Fig. 14

The P99 of Hs difference between SWAN-ERA5, SWAN-NORA10, SWAN-AR2.5, SWAN-WRF0.5 and SWAN-NWF


The wave climate on the Norwegian coast with islands, islets and fjords is a challenge to model correctly in both the inner and outer parts. In such areas, in addition to the uncertainties due to the physics and choices in the setup in wave models, the quality of the boundary conditions, i.e. spectra on the open boundaries and wind input significantly affect the results. The quality of wind fields in complex terrain is related to the grid size of the atmosphere model. Within the fjord system, the finest grid of WRF0.5 shows the best performance in terms of variability while the coarse ERA5 winds are too weak. As the spatial resolution increases, terrain features of fjords such as high mountains and steep slopes become better resolved. Since the average fjord narrowness (width) is 2.9 km, only atmosphere models with smaller grid size (e.g., WRF0.5 and AR2.5) are capable of reproducing the topographic features. Especially during extreme wind events within the fjords, the fine grid of WRF0.5 and AR2.5 can capture local wind phenomena such as wind channeling induced by the orography illustrating a more realistic structure (Figs. 8a and 11a). However, the high-resolution models have been shown to overestimate the wind speeds especially during high wind and storm events which is also observed in other studies (Signell et al. 2005).

Regarding the overall performance of the wave model SWAN, we found that it was able to simulate well the wave conditions in and close to the entrance of the fjords, where the swell is dominant (D and A). Further inside the fjord system, e.g., within Sulafjorden (B and C), the wind sea becomes more dominant and the accuracy of the wind input more significant (Fig. 4b). Even if B and C are in quite close distance (ca. 2 km), C is more sheltered from offshore wave conditions making it more sensitive to different wind forcing. It is noteworthy that the poorest model performance is observed in the locations least exposed to the open sea where swell is weak or absent (C and F). In location F, the effect of swell is absent (in both model and observed data) and the wind forcing alone controls the wave climate. Due to its location in the intersection of three long and narrow fjords (Vartdalsfjorden (4), Voldsfjorden (5), and Rovdefjorden (6)), the fjord geometries (width: 2.5–3 km, length: 17–25 km) and the relative high mountains which surround them (height: up to 1000 m) complicate the wind and consequently the wave prediction. The results show poor overall error metrics and large deviations between the different model setups. The ERA5 wind is too weak to provide good wave results. Comparing observations to Hs derived by a coarse grid (1 km × 1 km) and a fine grid (250 m× 250 m), we observe that the use of a nested finer grid improves the quality of results (see Fig. 6). For instance, Hs of the fine grid is more accurate at location D by 4%, A by 15%, C by 36% and B by 1% (shown only for C). In contrast, at location F, the coarse grid gives slightly better results (not shown). Thus, a higher spatial resolution (< 250 m) may improve the results at location C but not in F where the problem seems to be related to different factors (discussed below). No improvement in wave estimates (Hs and Tm01) are found by increasing the directional resolution from 10 to 5 degrees (not shown).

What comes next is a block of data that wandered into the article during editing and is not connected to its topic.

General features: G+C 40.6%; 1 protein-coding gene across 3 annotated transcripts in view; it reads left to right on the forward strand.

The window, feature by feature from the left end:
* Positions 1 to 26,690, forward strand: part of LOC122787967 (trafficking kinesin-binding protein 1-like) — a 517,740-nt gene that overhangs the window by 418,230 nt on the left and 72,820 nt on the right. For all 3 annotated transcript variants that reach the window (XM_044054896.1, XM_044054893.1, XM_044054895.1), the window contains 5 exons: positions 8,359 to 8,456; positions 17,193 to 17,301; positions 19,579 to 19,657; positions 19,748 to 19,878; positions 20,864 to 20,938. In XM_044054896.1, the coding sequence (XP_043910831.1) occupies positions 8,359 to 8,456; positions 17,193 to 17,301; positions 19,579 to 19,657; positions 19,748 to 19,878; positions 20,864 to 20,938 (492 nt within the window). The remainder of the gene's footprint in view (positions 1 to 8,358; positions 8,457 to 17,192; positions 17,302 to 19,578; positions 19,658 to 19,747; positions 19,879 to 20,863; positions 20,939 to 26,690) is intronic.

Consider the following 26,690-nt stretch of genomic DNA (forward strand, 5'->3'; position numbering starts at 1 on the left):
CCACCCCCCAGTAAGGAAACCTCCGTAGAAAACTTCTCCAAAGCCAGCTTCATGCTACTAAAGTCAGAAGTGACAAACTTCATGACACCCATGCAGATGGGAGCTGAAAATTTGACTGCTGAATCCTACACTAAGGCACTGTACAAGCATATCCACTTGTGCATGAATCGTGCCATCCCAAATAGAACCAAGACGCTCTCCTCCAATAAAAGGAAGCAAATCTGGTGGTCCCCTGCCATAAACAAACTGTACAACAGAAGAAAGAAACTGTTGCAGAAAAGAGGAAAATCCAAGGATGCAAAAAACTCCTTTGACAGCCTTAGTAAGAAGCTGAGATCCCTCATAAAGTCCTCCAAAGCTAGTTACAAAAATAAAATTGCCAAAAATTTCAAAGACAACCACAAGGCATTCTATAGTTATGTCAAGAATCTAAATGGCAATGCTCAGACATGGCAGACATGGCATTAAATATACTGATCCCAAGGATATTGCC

Even if overall wave statistics are good, during extreme conditions the quality of wind forcing becomes a crucial factor since the coarse wind fields are much weaker at all locations. At the outer locations, D and A, strong coastal wind affects significantly the wave conditions. Our results indicate that the highest Hs cannot be reached without wind forcing. More specific, during the onshore wind case, AR2.5 has the highest spectral peak indicating that its higher coastal wind enhances (Fig. 8a) the energy level of incoming long waves which lead to a deeper penetration of offshore waves within Sulafjorden (Fig. 8b) but impairs the spectral shape. However, the higher resolution forcing did not lead to a better wave model performance in all situations. In location F, Hs is overestimated by up to 0.5 m with WRF0.5 wind forcing even if WRF0.5 provides the best wind at the location with only a slight overestimation (2–3 m s− 1) of the high wind speed. Here, NORA10 and AR2.5 show weaker wind, but still providing more accurate wave heights. Due to relative short availability of measurement data (ca. 6 month) at location F, it is difficult to make firm conclusions. We expect that the overestimation by SWAN-WRF0.5 is related to the calibration of deep water source terms and the accuracy of wind forcing along the fjord. Due to large depth of this region, only the source terms of wind input, whitecapping dissipation and non-linear wave-wave interactions (quadruplet) are of significant importance. In case of strongly forced waves (inverse wave age greater than 0.1), van der Westhuysen et al. (2007) indicated that the wind input formulation becomes non-linear i.e. the rate of wind-induced growth has a quadratic dependency on the inverse wave age. During these conditions, small differences in wind forcing can have significant impact on wave conditions. Therefore, a re-calibration of wind input or/and whitecapping dissipation may improve the model estimates at location F. Mao et al. (2016) showed that a re-calibration of whitecapping formulation leads to improvements in model performance. Nevertheless, this may have negative effect on the other locations. Another important factor is the accuracy of wind forcing, even if WRF0.5 shows an overall good performance, our evaluation is based on point measurement not allowing accurate conclusion about the wind quality along the fjord. Considering that the offshore winds are more challenging to predict due to the complexity of topography in the region, the accuracy of wind along the fjords plays an significant role on the wave growth. Similar coastal wave studies by Tuomi et al. (2014b) have shown that the higher resolution wind forcing does not necessarily lead to better wave model performance.